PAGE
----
Several national commissions on Canada’s health care system have recommended adding prescription drugs to our publicly funded universal medicare system. No federal government has ever acted on those recommendations. Not yet, anyhow.

By creating ‘pharmacare-junior,’ Premier Wynne and Minister Hoskins are in essence calling on the federal government to help finish the job and create a pharmacare program for all Canadians of all ages.

Here are four reasons why Canada needs a universal, public pharmacare program — and what Canadians can do to make it happen now.

1. Access to essential medicines is a human right
The most important reason for universal pharmacare in Canada is that access to essential medicines is actually a human right according to the World Health Organization (WHO). The WHO recommends that countries protect that right in law and with pharmaceutical policies that work in conjunction with their broader systems of universal health coverage. Consistent with this, every other high-income country with a universal health care system provides universal coverage of prescription drugs It is time Canada did the same.

2. It would save lives
Canada’s patchwork of private and public drug plans leaves millions of Canadians without coverage. As a result, Canadians are three to five times more likely to skip prescriptions because of cost than are residents of comparable countries with universal pharmacare programs. A 2012 study estimated that inequities in drug coverage for working-age Ontarians with diabetes were associated with 5,000 deaths between 2002 and 2008. Nationally, this human toll would be far greater.

3. It would save billions of dollars every year
Canadians spend 50 percent more per capita on pharmaceuticals than residents of the United Kingdom, Sweden, New Zealand and several other countries with universal pharmacare programs. This amounts to spending $12 billion more each year and still not having pharmacare. Why? Because the universal pharmacare programs in other countries use their purchasing power to obtain better drug prices than our fractured system. Among many examples of such price differences, a year’s supply of atorvastatin, a widely used cholesterol drug, costs about $143 in Canada but only $27 in the United Kingdom and Sweden, and under $15 in New Zealand.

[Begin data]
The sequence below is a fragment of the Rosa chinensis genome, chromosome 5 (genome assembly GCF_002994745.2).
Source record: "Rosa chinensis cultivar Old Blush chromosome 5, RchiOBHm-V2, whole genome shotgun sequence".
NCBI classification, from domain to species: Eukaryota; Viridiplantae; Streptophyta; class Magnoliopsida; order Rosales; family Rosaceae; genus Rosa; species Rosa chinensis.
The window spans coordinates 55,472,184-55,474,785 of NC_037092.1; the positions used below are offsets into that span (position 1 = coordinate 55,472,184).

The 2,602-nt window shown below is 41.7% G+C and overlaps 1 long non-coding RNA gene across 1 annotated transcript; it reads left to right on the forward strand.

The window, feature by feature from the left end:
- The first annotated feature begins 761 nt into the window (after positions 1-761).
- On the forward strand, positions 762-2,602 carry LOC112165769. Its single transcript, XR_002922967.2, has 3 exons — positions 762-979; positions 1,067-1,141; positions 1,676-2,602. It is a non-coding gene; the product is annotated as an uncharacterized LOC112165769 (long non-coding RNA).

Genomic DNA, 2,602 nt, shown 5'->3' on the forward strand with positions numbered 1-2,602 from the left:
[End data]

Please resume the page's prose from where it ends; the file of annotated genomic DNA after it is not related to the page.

4. It would help Canadian businesses
The rising cost of pharmaceuticals are a growing burden on Canadian businesses. Part of the problem is that Canadian employers waste between $3 billion and $5 billion per year because employment-related private insurance is ill equipped to manage pharmaceutical costs effectively. Another part of the problem is that the number of prescription drugs costing more than $10,000 per year has grown almost ten-fold in the past decade. Because such costs can quickly render a work-related health plan unsustainable — particularly for small businesses — it is best to manage them at a province- or nation-wide basis.

It will not happen unless citizens speak up
Billions of dollars in savings to Canadian taxpayers, employers and households equals billions of dollars of lost revenues to pharmaceutical industry stakeholders. Those stakeholders will not likely make it easy for government to implement universal pharmacare, no matter the benefit to Canadians and the broader economy.

To make pharmacare a reality for Canada, citizens need to get informed and involved. If they support the idea of universal, public pharmacare, they need to let others, particularly elected officials and political candidates, know they care and that they will support a government that takes action. There is a parliamentary e-petition circulating right now in the hope of doing just that.

Without such a groundswell of public engagement, it is unlikely that the federal government will implement a universal pharmacare program any time soon.

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Canada and the pirates of the Caribbean

Volume 51, Issue 2: Spring 2017

1830 watercolour from Barbados

Perhaps a new rule is in order: Everyone must take
a history lesson before seeking some fun in the sun.

Recently, NDP Member of Parliament Erin Weir asked if Canada should try to expand into the former
British slave colonies. “The slush we’re getting in
Regina is no fun. Right about now, a lot of people are
wondering — would Canadians benefit from a tropical territory?” Former NDP MP Max Saltzman proposed welcoming the Turks and Caicos Islands into
Confederation if its people make a democratic decision to join Canada. Former Conservative MP Peter
Goldring recently endorsed this proposal.

But, Canadian imperialism in the Caribbean is no
joke and should not be ignored or taken lightly by
left-wing leaders.

In fact, moves to extend Ottawa’s dominion over
the region date back to when the Canada First Movement sought “a closer political connection” with the
British West Indies in the 1870s. By the early 1900s,
Canadian policy supported annexing the British Empire’s Caribbean possessions (the various islands
as well as today’s Belize and Guyana). At the end of
World War I, Ottawa asked the Imperial War Cabinet